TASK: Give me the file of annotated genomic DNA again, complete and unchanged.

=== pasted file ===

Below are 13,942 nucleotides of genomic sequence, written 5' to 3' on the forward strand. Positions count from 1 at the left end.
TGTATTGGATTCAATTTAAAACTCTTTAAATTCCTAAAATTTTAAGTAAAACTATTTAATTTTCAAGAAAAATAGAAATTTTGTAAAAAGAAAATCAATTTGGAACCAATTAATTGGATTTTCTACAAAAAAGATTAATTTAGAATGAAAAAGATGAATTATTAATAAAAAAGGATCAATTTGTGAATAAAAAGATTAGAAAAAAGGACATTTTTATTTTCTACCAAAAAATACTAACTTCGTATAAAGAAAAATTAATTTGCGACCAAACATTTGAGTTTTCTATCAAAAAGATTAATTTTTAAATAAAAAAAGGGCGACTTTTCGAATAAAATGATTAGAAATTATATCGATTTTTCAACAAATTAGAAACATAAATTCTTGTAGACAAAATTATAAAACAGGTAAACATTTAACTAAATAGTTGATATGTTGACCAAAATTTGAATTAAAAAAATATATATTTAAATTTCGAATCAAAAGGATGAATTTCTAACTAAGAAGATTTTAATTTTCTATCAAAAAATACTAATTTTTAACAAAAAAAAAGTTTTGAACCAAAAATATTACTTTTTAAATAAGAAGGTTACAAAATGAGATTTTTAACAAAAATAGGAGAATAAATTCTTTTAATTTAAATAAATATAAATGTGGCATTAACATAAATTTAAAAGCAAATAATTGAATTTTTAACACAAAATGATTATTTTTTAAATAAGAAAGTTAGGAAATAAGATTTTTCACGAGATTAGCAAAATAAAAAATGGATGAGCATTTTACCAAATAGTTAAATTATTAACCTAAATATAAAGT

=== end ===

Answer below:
Below are 13,942 nucleotides of genomic sequence, written 5' to 3' on the forward strand. Positions count from 1 at the left end.
TGTATTGGATTCAATTTAAAACTCTTTAAATTCCTAAAATTTTAAGTAAAACTATTTAATTTTCAAGAAAAATAGAAATTTTGTAAAAAGAAAATCAATTTGGAACCAATTAATTGGATTTTCTACAAAAAAGATTAATTTAGAATGAAAAAGATGAATTATTAATAAAAAAGGATCAATTTGTGAATAAAAAGATTAGAAAAAAGGACATTTTTATTTTCTACCAAAAAATACTAACTTCGTATAAAGAAAAATTAATTTGCGACCAAACATTTGAGTTTTCTATCAAAAAGATTAATTTTTAAATAAAAAAAGGGCGACTTTTCGAATAAAATGATTAGAAATTATATCGATTTTTCAACAAATTAGAAACATAAATTCTTGTAGACAAAATTATAAAACAGGTAAACATTTAACTAAATAGTTGATATGTTGACCAAAATTTGAATTAAAAAAATATATATTTAAATTTCGAATCAAAAGGATGAATTTCTAACTAAGAAGATTTTAATTTTCTATCAAAAAATACTAATTTTTAACAAAAAAAAAGTTTTGAACCAAAAATATTACTTTTTAAATAAGAAGGTTACAAAATGAGATTTTTAACAAAAATAGGAGAATAAATTCTTTTAATTTAAATAAATATAAATGTGGCATTAACATAAATTTAAAAGCAAATAATTGAATTTTTAACACAAAATGATTATTTTTTAAATAAGAAAGTTAGGAAATAAGATTTTTCACGAGATTAGCAAAATAAAAAATGGATGAGCATTTTACCAAATAGTTAAATTATTAACCTAAATATAAAGT